A bright, informative memoir of a young woman’s first encounters with love, marriage and the world’s most endangered ape.
Journalist and research assistant Woods took a romantic plunge in her late 20s, joining her fiancé Brian on his quest to discover what makes us human by studying bonobos, a species of chimpanzee found only in the Democratic Republic of Congo. The couple worked and lived at the resort-like Lola ya Bonobo, a former presidential retreat that is now the world’s only sanctuary for orphaned bonobos, located in Kinshasa, the Congo capital. There, she grew close to sanctuary founder Claudine Andre and the four women called the “Mamas” who care for the chimps, and gradually fell in love with the more than 60 trusting bonobos. The animals, which look just like chimpanzees and share 98.7 percent of human DNA, have been largely ignored by scientists and the media, except in the 1980s, when the primates were dubbed “the ‘make love not war’ hippie ape” after a researcher reported on their frequent sexual behavior. The bonobos—estimated at 10,000 to 40,000 in number—are frequently hunted for their meat. Woods writes candidly about playing with the animals while covered in feces and mango slime; squabbling with her new husband; and interviewing locals about the Congo’s recent history of warfare to better understand her estranged father, a Vietnam War veteran. When violence broke out in 2006, the author helped her husband study the bonobos, who live quite peacefully compared to the more pugnacious chimpanzees. Their research, covered in Time and elsewhere, suggests that bonobos cooperate better than chimpanzees because they are more tolerant of one another, and because they play and have sex a lot. Brian also discovered evidence of altruism, a human trait, in bonobos, leading Woods to observe that the primates share much that makes us human and may “hold the key to a world without war.”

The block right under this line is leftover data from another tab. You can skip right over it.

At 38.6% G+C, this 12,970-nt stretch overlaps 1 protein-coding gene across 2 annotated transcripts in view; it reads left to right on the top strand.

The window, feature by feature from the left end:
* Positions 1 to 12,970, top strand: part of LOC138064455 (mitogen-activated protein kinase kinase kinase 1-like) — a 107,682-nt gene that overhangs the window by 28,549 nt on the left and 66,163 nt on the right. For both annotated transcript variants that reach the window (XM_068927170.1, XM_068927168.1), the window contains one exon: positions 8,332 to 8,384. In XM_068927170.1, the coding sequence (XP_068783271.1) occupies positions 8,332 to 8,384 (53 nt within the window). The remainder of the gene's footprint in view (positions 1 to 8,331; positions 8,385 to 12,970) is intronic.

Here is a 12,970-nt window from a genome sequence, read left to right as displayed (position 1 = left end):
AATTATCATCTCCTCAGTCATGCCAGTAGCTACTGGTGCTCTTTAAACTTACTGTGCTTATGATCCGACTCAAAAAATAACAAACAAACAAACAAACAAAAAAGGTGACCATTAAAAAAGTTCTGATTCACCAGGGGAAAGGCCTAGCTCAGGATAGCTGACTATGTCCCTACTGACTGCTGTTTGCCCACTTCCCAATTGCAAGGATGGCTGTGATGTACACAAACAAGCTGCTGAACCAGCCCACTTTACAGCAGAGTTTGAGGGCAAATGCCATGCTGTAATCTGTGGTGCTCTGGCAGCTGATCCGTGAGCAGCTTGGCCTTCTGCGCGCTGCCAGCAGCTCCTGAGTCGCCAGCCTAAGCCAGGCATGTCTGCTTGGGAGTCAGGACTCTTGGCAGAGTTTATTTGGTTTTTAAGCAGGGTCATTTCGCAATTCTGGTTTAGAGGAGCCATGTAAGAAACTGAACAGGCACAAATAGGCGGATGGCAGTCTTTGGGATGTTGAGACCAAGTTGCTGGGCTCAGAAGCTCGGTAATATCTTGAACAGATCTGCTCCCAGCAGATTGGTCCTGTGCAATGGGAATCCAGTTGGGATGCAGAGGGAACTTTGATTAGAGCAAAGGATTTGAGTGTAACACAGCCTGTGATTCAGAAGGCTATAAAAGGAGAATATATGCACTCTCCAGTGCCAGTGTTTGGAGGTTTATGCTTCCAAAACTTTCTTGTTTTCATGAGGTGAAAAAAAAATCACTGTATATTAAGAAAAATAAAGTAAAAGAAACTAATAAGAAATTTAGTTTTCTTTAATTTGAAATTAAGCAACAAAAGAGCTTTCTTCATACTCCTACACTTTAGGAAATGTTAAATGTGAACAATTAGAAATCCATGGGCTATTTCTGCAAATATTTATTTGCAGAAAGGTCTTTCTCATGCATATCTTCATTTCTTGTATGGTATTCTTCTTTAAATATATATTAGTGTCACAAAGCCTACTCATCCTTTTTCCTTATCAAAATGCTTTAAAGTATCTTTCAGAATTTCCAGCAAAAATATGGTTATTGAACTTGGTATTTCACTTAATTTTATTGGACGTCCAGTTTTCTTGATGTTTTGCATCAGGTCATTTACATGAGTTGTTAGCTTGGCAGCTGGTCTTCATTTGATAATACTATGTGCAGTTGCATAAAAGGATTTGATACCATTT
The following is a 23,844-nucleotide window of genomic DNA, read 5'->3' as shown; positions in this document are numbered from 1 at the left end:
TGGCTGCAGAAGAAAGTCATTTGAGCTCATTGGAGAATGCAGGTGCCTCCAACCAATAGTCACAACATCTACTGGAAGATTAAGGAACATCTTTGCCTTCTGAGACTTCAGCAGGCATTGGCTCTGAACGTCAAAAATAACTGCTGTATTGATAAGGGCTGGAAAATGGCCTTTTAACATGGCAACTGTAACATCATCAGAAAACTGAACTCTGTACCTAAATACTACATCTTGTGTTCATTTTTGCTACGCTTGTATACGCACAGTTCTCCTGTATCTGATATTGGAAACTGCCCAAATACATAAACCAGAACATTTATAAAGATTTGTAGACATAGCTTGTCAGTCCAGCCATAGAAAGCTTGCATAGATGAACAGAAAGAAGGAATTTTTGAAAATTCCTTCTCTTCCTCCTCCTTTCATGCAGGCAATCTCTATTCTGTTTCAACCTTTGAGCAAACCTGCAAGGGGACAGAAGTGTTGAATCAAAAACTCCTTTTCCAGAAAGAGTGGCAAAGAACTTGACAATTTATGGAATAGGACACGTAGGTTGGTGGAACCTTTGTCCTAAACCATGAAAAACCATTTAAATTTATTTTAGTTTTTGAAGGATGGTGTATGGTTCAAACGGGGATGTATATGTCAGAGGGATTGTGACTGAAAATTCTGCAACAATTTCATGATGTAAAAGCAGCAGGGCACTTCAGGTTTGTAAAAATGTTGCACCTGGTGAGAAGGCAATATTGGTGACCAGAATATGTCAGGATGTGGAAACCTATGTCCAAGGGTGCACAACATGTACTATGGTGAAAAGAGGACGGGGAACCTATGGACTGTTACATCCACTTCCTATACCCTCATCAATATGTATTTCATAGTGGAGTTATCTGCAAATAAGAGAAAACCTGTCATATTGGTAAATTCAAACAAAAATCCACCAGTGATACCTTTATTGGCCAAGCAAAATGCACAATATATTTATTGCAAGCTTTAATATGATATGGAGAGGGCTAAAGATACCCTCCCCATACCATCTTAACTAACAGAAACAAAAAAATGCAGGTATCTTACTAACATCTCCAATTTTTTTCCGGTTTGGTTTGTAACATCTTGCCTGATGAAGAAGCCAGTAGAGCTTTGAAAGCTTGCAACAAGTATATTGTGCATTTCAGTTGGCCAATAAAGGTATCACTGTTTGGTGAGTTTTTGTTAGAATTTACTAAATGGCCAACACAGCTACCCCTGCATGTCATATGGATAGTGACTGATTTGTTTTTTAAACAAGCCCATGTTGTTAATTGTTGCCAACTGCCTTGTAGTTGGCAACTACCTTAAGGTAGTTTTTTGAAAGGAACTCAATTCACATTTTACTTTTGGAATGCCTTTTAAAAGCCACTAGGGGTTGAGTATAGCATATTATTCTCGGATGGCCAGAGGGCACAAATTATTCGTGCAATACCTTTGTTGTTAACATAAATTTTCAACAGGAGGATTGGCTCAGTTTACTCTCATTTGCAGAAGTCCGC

The bonobos have found their advocate.